Michelangelo would have been proud. There in the middle of a studio in the School of Visual Arts in downtown New York stood a motionless young woman, arms akimbo. Around her 30 students, their easels pressed close together, were busy trying to transfer her image to paper.
There is not way of measuring these things precisely, but it would appear that after an era of experimentation in art education there is a new interest in basic techniques among students, and a new emphasis on standards and required courses in the schools.
Ten or 15 years ago, the idea of technique, of “laying down a foundation,” was anathema on many campuses. At Brooklyn College, that hotbed of abstract expressionism, it was impossible for a time for a student to work from the figure. The faculty, dominated by such self-confessed revolutionists as Ad Reinhardt, Mark Rothko and Clyfford Styll, simply wouldn’t allow it. “Don’t you know my dear?” Mr. Reinhardt is known to have said to one student who was interested in figuration: “The figure is dead.”
Morris Dorsky, chairman of Brooklyn’s art department, said that today the atmosphere at the school is much less doctrinaire. Though there are still a sizable number of abstractionists on the staff, “no one today would think of forcing their program on the students the way they used to do in the sixties,” he said. Moreover, if a student is interested in developing a figurative, or three dimensional style, there are plenty of representational painters around — Philip Pearlstein is one — to help him do it.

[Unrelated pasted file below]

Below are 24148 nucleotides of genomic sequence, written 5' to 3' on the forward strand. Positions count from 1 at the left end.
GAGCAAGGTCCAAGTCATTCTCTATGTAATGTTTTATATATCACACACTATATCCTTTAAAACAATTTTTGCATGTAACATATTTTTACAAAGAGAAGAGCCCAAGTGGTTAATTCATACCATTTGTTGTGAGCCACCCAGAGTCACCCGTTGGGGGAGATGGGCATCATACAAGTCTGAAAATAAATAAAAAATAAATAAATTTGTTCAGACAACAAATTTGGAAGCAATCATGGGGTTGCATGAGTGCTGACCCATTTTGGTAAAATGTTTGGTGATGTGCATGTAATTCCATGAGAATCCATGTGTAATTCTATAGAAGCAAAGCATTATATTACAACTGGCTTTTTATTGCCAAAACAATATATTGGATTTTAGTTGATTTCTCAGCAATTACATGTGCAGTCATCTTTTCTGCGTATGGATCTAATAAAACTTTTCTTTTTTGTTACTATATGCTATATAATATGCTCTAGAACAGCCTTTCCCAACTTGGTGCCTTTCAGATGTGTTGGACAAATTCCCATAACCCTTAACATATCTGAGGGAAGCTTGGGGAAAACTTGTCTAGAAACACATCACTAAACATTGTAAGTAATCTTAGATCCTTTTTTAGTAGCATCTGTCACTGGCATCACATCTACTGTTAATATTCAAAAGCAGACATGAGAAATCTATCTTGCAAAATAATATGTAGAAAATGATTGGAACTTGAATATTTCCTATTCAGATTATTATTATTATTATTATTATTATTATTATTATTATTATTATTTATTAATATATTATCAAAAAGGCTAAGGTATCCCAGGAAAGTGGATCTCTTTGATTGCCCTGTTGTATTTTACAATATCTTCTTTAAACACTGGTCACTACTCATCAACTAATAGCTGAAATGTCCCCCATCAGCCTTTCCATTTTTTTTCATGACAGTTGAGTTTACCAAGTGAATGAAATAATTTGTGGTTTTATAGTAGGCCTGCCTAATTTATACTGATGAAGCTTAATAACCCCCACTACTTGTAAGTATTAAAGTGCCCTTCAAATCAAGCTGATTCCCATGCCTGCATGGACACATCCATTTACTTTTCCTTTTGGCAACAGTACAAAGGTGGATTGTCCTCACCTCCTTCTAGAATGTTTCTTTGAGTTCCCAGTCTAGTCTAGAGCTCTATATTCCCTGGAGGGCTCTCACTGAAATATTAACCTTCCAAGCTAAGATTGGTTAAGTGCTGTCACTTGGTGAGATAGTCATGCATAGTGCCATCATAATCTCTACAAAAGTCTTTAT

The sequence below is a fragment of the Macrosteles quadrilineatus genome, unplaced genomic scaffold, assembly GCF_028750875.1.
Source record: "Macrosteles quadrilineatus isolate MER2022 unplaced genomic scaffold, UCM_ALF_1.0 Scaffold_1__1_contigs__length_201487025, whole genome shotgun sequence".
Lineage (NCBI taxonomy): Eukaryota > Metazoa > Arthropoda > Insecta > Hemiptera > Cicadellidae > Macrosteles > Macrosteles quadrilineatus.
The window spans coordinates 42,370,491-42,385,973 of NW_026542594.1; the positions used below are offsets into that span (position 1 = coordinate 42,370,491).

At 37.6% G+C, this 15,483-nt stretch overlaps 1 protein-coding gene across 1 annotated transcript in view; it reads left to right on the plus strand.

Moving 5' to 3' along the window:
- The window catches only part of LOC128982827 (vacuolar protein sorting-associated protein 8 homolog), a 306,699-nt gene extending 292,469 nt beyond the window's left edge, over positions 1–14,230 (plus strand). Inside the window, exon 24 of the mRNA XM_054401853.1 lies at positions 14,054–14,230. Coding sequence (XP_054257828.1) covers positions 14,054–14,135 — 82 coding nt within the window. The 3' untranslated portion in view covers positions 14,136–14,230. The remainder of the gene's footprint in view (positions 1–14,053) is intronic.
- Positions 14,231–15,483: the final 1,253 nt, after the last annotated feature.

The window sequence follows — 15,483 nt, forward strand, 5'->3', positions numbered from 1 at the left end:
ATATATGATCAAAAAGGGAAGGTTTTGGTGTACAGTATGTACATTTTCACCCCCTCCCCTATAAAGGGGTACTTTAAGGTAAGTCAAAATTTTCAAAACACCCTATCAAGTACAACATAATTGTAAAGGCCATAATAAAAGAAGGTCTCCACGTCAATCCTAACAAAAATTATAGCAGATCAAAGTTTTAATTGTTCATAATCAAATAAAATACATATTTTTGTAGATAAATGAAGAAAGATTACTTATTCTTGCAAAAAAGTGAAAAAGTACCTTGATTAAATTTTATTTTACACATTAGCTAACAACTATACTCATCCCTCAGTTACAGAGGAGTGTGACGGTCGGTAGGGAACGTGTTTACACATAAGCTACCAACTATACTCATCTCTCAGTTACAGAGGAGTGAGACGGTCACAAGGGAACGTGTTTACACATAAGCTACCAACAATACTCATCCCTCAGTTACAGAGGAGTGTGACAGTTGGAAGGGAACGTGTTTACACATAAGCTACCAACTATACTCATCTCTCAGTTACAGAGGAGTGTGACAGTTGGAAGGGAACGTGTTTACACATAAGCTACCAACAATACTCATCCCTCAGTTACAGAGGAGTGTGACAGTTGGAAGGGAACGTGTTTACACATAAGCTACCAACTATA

At the School of Visual Arts, where 1,676 students are earning Bachelor of arts degrees — 500 of them in painting and sculpture — entering freshmen have always had to take some courses in anatomy and figure drawing, as they have at most institutions. Now, however, many of them are continuing to work from the figure until they graduate. To accommodate them the school has recently had to add three new sections in advanced figurative drawing and painting.
The same thing has been happening at other schools. At the Chicago Art Institute, where there are 500 painting and sculpture students, the resurgence of interest in the figure — both on a technical and philosophical plane — has been so great that the school, lacking enough live models to meet the demand, has had to press several old plaster casts into use.
What attracts students to the figure, at least on a technical level, is its visual complexity. Robert Beverly Hale, former curator of American painting at the Metropolitan Museum of Art, and a member of the staff of the Art Students League, explains:
“The human figure is the most difficult thing there is to draw. Once you’ve mastered that you can master anything.”
Every Monday night Mr. Hale, who has been teaching drawing for 30 years, lectures in a classical manner on a different part of the anatomy. The upper back is the hardest part to draw, he says, because of its intricate musculature.
The desire to get down to basics has also manifested itself in allied fields such as film, video, and print-making. “What we’re seeing now is a return to the idea of technique,” said Roger Gilmore, Dean of the Chicago Art Institute. “Students want to have a grip on the medium they’re using before they go off and experiment on their own.”